Abramson: I haven't seen referendum yet
Published: September 15, 2012
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ST. THOMAS - As of Friday, V.I. Elections Supervisor John Abramson Jr. was preparing to order ballots for the November general election but said he still was in the dark about a referendum to ask voters whether they support legalizing industrial hemp.
Abramson said Friday he had not seen a copy of the bill, signed into law by the governor Tuesday, which requires the November ballots to contain the following yes-or-no question:
"Are you in favor of the Legislature enacting legislation that allows for the production, processing, manufacturing and distributing of industrial hemp in the Virgin Islands?"
Normally, Abramson said, Government House or the Legislature would send him a signed copy of any new law affecting the agency or instructing the agency about what to do.
"That's not happened yet," Abramson said. "When and if it does reach my desk, we will prepare a separate ballot."
He said once he sees the legislation, he will draft a ballot as instructed by the law. The draft ballot is then sent to the territory's two elections boards for their review and approval.
Once approved, the ballots go to the printer, and the printing takes about four or five days, Abramson said.
Abramson said that he already is sending ballots to his boards for races like the Congressional delegate race and V.I. Senate races, but timing is not yet an issue for the hemp referendum. Because each race - and eventually the hemp referendum - will appear on a separate ballot, a delay in finalizing the referendum will not hold up the printing of other ballots, he said.
Government House spokesman Jean Greaux Jr. said he was uncertain whose responsibility it is to notify a third party about enacted legislation, but traditionally it has not been the office of the governor.
Greaux said later that the governor's legal counsel notified Abramson on Tuesday, the same day the bill was signed into law, that the measure had been signed by the governor. The governor will send Abramson a letter formally advising him of the same information, along with a signed copy of the bill, early next week, Greaux said.
"The governor thought this was the best approach as it was the governor's action on the bill which was the final step in the legislation becoming law," Greaux said via email.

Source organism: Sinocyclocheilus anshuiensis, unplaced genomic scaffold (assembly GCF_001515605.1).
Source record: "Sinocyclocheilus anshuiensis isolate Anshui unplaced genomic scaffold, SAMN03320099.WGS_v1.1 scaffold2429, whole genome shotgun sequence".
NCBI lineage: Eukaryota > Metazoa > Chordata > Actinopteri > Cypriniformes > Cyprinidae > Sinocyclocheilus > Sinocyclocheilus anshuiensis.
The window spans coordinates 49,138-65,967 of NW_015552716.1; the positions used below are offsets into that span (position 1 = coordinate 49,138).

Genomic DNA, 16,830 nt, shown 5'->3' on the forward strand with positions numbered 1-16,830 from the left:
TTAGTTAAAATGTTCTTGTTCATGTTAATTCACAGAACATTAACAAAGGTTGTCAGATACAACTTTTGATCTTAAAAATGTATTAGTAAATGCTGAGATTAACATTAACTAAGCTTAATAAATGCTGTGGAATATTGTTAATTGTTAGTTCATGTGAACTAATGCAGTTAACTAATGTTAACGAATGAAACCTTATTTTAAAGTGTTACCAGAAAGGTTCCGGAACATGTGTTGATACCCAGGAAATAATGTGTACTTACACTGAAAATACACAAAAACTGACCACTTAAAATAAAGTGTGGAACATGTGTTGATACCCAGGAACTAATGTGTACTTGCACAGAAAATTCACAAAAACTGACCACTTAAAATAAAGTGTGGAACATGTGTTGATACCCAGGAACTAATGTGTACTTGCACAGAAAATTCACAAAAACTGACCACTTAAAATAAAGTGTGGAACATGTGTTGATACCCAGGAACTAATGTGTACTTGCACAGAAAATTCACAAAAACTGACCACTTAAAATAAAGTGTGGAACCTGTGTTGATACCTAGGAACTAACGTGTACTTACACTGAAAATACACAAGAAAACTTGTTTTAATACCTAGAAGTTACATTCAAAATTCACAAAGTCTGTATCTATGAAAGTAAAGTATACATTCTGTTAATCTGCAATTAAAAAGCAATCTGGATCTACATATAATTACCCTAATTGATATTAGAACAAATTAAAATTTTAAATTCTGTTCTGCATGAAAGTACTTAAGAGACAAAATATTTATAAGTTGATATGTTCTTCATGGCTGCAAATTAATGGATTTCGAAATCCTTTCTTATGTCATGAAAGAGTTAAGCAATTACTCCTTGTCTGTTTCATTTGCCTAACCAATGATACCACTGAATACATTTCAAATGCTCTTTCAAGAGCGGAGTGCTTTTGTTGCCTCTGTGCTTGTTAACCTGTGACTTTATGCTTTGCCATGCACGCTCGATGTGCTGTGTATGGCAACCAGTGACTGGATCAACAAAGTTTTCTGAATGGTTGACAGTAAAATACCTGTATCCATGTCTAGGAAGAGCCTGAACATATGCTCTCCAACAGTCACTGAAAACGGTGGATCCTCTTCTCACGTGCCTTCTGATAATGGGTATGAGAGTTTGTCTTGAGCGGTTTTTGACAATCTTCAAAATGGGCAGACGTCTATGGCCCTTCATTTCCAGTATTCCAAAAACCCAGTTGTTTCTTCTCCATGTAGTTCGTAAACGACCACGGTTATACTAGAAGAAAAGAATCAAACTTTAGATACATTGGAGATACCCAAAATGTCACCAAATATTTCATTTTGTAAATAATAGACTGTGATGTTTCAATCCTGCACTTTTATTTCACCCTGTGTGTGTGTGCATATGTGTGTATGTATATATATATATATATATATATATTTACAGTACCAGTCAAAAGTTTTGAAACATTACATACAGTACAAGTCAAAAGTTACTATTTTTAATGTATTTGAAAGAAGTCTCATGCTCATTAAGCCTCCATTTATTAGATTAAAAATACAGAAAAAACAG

Senate President Ronald Russell said he was sending a letter Friday notifying Abramson of the new law.
"We're going to get it to them," he said.
Though the public discussion leading up to the Senate's vote on the industrial hemp referendum was dominated by assertions that the referendum would be non-binding, the legislation as passed by the Senate and signed into law contains pseudo-binding language.
The bill states the Senate shall not be required to take any action toward the licensing of industrial hemp production in the territory unless two conditions are met:
- A majority of voters vote on the question, and
- A majority of those voting vote yes.
The legislation does not say what, if anything, the Senate shall do if those conditions are met.
Sen. Terrence Nelson, the bill's sponsor, said this language should come as no surprise because it was in the original version of the bill.
Nelson's assertion is not reflected in Senate records. A July 10 copy of the bill submitted to the Senate's Committee of the Whole includes no "shall" language pertaining to the legislature. Only the Board of Elections is directed to include the question on the November 2012 general election ballot.
An amendment to the bill dated Aug. 20 inserted what it identifies as "a new section" that includes the phrase about the legislature not being required to act unless certain conditions are met.
But Nelson said the "shall" phrasing was not meant to make the referendum binding. Instead, he said it is meant to ensure the Senate would not act unless voter support for the referendum reached a high threshold.
"It's the opposite of binding," he said. "It's not mandating that we do something. It's more mandating that we cannot do anything."
Nelson said what the legislature does if those condition are met remains open-ended.
- Contact reporter Lou Mattei at 714-9124 or email email@example.com.